My predominating life themes often show up in our discussions as well as in my meditation sittings, and my process, in turn, often finds its way into the writing of this Newsletter.  For example,  I have discussed my life-long struggle with what I have called the “tyranny of the to do list” and how I “practice with” that issue as it presents in my daily life.  [See September issue: “In Pursuit of Inner Freedom”].

During the many months of these shared conversations,  one of my overarching intentions has been my desire to overcome the inhibitions that stand in the way of my freedom of self-expression as a writer.  I have articulated this goal as finding the authentic voice of my own wisdom.  My belief was that simply by engaging in this inquiry and encountering the inhibitions that arose, the entire matter of authenticity would get clarified for me;  and it was.

Here are the some of main ideas that informed the inquiry that unfolded:

  • Since one of the central premises in my practice of inquiry is that answers unfold in response to the questions that we ask, I began to reflect deeply about what my important questions were. I knew that the general area was self-doubt.   But what were the specific things I felt inhibited to speak about?  And why?


  • I could best find the answers I needed by entering into conversation and seeing what views and opinions I felt reluctant to express. Ironically, I already knew that inquiry itself would be the hardest thing to talk about, because that is my leading edge at this time and is what I am challenging myself to articulate in writing.


  • I felt that it would be valuable to think out loud with others – especially with others I respect as discerning and astute— in order to see where the holes in my thinking might lie and in order to gain greater clarity and confidence.   (This was one of the conscious intentions I had when I began to meet with these particular colleagues.)


  • I have in the past opined that thinking, like language, is essentially a relational act, but in our shared dialogue, this became increasingly and abundantly clear: Often I don’t even know what I think in advance of hearing what I have to say!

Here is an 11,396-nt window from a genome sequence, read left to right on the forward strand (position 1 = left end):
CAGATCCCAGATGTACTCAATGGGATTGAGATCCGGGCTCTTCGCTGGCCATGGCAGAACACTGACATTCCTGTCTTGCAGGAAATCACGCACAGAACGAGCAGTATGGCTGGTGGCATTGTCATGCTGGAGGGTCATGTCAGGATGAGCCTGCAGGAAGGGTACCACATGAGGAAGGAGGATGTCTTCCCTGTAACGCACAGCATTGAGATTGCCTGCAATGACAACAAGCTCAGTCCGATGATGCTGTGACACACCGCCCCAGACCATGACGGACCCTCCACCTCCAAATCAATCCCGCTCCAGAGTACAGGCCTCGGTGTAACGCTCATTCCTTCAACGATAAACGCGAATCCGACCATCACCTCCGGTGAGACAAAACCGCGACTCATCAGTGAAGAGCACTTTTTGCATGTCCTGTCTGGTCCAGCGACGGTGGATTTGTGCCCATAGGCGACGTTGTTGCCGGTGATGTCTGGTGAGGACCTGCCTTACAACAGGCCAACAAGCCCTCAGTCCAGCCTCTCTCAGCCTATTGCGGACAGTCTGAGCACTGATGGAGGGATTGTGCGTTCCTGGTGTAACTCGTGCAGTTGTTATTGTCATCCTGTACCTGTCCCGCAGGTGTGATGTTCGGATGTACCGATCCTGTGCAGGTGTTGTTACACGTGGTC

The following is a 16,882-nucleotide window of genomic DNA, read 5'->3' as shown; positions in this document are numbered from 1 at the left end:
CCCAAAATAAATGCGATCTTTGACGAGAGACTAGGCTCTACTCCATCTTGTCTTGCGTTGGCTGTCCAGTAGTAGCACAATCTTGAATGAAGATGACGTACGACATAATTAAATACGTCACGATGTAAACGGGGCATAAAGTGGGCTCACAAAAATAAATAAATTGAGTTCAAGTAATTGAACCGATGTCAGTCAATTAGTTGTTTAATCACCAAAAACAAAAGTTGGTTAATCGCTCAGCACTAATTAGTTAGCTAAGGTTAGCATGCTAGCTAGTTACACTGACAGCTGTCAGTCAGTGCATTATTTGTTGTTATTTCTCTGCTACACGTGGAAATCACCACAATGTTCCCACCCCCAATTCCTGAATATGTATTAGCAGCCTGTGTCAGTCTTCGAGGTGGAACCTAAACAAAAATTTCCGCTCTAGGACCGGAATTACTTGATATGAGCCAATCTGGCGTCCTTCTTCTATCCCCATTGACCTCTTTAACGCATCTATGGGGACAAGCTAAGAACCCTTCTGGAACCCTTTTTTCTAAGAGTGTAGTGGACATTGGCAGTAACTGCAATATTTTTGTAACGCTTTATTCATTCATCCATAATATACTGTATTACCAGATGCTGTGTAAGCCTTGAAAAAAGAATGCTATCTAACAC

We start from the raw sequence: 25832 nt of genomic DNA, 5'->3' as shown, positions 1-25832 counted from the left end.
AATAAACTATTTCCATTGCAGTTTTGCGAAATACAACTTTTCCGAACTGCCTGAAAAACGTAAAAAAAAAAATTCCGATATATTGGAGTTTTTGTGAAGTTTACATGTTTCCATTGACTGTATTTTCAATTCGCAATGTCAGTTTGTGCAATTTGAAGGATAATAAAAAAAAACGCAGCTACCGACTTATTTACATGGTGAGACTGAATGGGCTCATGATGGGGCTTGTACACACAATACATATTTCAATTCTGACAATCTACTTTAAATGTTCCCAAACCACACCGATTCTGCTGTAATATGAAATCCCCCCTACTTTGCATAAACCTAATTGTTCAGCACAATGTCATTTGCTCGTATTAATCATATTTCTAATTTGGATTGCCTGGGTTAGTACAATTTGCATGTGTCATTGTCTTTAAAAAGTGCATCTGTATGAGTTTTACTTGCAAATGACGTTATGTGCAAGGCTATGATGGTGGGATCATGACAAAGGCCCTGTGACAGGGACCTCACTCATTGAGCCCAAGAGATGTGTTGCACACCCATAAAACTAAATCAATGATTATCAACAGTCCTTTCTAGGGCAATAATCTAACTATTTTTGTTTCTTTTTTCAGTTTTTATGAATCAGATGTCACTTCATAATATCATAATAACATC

• The emergence of “answers” and insights in the process of our inquiry/dialogue were often heralded by my feeling anxious or upset following a conversation. When those feelings came up, my effort was simply to feel my way into whatever was most sharp and uncomfortable.  Often, this process found its way into my meditation sittings, where clarity would emerge.


  • I gained considerable conceptual clarity in these conversations. But beyond ideas, what emerged for me was also a feeling of being able to rest in the process of dialogue and in the truth that thinking actually is a relational act.  Though I had described this process before,  I now felt that I could “put my money where my mouth was” and trust that this conversation was one which could hold me.    I could rest in the relationality of thinking!


  • What stands out for me in hindsight is how much braver I have become over time about expressing my ideas.  As I reflect on why this is so, what strikes me is that it has to do with the risks I have taken in allowing myself to be vulnerable; my willingness to reveal my ignorance and to disclose parts of myself that I tend to guard.   In short,  this conversational arena gave me lots of chances to show up as myself, and in so doing has allowed me to grow more comfortable in my own skin.


In short, by repeatedly making the choice to be vulnerable and to communicate authentically,  I planted seeds which were able to blossom into flowers of mutual understanding and greater self-acceptance.  This to me is the essence of how we listen one another into being.

“Each friend represents a world in us, a world possibly not born until they arrive, and it is only by this meeting that a new world is born.”
– Anais Nin

[1]Jason Siff, (2012) “Redefining Meditation”.